Vanessa, Bolo and Sophie each touched me in their own way—they also taught my neighborhood a lesson or two. In my community of bouncy puppies and canine jogging partners, there aren’t many opportunities to meet a senior dog, especially an arthritic Lab or bow-legged Pit Bull. Enter Vanessa and Bolo. Adults could relate to their creaky bones on rainy days, while others admired their slow pace, calm and dignity. All questioned how I could get attached for such a short time. My answer: knowing that a senior dog gets a forever home—with lots of treats and belly rubs—until it’s her time to cross the Rainbow Bridge helps me deal with the loss of a loyal friend.
Children ask endless questions: How old is he? Why do you always have old dogs? What does she do all day? Will he die soon? Known as “That Girl with Old Dogs,” I answer everyone’s questions to show that seniors make great pets. Hopefully everyone will remember Vanessa, Bolo and Sophie when adopting their next pet.
Vanessa loved Greenies like no other—she also suffered from arthritis. She could walk only one block on a good day, so we spent a lot of time watching movies or lounging outside, watching children play and people walk by. She taught me to stop, smell the roses, and take time to rest when you need to. My biggest lesson learned: “You’ll get there. Even in New York.”
When I first brought Bolo home, neighbors would cross the street. They didn’t see his bowed legs or arthritic swagger, just a Pit Bull. I’d tell them, “He’s a good boy; he’s 16 years old…” Soon he became a neighborhood favorite, especially popular with grandmothers who called him Lobo, Coco, Bobo or Toto! Bolo passed away a few months ago, and acquaintances and strangers often ask about him. Just last week a woman yelled from her window, “How’s your old dog?” All are sad for the loss—even those who once feared him.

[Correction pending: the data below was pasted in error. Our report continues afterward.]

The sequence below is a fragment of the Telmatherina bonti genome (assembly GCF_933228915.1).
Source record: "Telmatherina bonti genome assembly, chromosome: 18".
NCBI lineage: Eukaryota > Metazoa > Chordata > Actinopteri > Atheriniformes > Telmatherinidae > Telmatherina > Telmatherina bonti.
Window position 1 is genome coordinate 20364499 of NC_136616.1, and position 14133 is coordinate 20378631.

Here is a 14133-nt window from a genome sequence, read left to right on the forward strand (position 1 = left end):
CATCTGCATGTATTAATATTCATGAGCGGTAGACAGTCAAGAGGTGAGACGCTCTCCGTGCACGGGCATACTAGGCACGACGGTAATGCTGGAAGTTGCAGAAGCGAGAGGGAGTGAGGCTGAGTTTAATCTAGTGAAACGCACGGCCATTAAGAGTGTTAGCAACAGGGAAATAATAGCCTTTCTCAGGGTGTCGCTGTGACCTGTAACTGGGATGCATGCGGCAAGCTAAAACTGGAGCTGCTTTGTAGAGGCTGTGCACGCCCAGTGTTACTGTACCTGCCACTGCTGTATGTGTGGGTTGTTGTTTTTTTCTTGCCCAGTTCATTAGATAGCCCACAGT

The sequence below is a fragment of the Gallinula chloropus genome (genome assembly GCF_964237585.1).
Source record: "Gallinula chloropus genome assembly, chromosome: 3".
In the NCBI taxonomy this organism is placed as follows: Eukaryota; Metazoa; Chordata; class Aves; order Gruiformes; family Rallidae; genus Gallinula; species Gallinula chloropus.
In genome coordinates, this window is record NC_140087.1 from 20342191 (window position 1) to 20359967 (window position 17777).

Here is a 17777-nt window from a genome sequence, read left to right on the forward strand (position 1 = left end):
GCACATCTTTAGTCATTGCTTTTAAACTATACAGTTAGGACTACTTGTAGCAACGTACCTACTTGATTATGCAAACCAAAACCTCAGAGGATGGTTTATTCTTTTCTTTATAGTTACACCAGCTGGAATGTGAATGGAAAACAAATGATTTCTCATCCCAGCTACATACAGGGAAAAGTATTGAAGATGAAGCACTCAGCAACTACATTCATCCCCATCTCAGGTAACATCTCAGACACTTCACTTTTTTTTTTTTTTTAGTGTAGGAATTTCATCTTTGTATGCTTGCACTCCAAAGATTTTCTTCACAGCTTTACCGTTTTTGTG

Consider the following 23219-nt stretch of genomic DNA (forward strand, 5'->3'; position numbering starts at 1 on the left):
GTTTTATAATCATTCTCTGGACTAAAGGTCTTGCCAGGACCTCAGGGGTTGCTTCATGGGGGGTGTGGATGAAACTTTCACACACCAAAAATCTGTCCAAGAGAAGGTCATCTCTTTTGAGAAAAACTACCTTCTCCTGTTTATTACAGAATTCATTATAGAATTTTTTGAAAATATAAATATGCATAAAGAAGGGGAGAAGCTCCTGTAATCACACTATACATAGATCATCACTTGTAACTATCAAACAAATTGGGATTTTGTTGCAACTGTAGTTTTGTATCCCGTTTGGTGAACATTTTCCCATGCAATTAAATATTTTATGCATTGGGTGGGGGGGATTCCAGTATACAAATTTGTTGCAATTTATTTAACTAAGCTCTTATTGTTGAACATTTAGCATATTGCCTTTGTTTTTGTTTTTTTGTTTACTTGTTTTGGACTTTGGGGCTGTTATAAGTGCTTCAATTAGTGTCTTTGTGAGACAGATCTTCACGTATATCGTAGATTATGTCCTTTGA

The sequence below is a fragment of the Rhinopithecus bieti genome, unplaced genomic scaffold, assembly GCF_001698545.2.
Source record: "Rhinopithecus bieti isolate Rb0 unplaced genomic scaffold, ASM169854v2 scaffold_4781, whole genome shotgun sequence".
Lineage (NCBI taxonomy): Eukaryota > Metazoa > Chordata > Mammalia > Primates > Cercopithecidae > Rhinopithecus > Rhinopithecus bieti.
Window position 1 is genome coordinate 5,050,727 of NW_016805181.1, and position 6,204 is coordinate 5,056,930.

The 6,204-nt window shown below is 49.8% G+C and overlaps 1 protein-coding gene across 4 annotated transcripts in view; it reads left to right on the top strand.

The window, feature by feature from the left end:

Sophie suffers from heart disease, but she doesn’t let it stop her—not for a second. She is a joy and loyal friend who lives life to the fullest, even on days when she’s not 100%. She leaps on beds, jumps on sofas, and dashes for “treats” that she discovers on the street. Sit on my sofa, and she’ll climb on your head and lick your face. This once vocal girl is now quiet as a church mouse—maybe because she knows she’s finally home. To all potential volunteers, please consider a fospice arrangement if your schedules permit; working with the ASPCA Adoptions and medical team members has been wonderful. Senior whiskers have special needs, and it is never easy to say goodbye. But knowing that you have provided a loving home—maybe the first for some—makes it all worthwhile. We all deserve our golden years.
Dena, “Fospice” Caregiver
Shelters sometimes receive animals who are not medically healthy enough for adoption, but still have the right to live out their golden years in a loving environment and with proper medical treatment. For these pets, the ASPCA supports finding homes that are part foster, part hospice—or “fospice”. Fospice care allows pets to enjoy as many comfortable and happy moments as they can with selfless ASPCA volunteers like Dena.
Growing up in Florida, Dena lived with “tons” of dogs and cats, and she already had a strong passion for animals. She even once asked her father to buy all “the extra land” in the United States so she could put all the homeless animals on it and take care of them. These days, the ASPCA supplies her animal fix.
Dena decided to provide foster care for ASPCA animals because, she says, “I just love animals and want them all to have the best life possible.” She knew she was ready to provide fospice care after taking one look at Blaze.
Blaze is an eight-year-old Pit Bull who suffers from a blood cancer called multiple myeloma. While cancer is tough for people and animals alike, Blaze is a fighter and has been succeeding in this battle since she joined us at the ASPCA many years ago. She is not in pain, and her medication keeps her stable, so when Blaze was taken off of the adoptions floor, she became eligible for fospice care. While searching for a perfect foster home for Blaze, we introduced her to Dena. Blaze gave Dena one gaze, and it was love at first sight.
Dena has stuck by Blaze’s side through the roughest and scariest times of her illness. Blaze was on chemotherapy for close to a year and a half and had to swallow chemo pills twice a day. The cheerful dog was doing well until two months ago, when she was diagnosed with a second type of blood cancer. ASPCA veterinarians changed her medication and got her on a different regimen.
Blaze remains strong and now enjoys the company of a new canine roommate, a four-year-old mini-Greyhound mix named Pace. Blaze frequently visits her ASPCA family and is currently happy and comfortable.
Dena’s top advice to potential foster parents? “It’s worth every minute!”
Update: Blaze passed away peacefully in September 2011, with her fospice parent and friends by her side.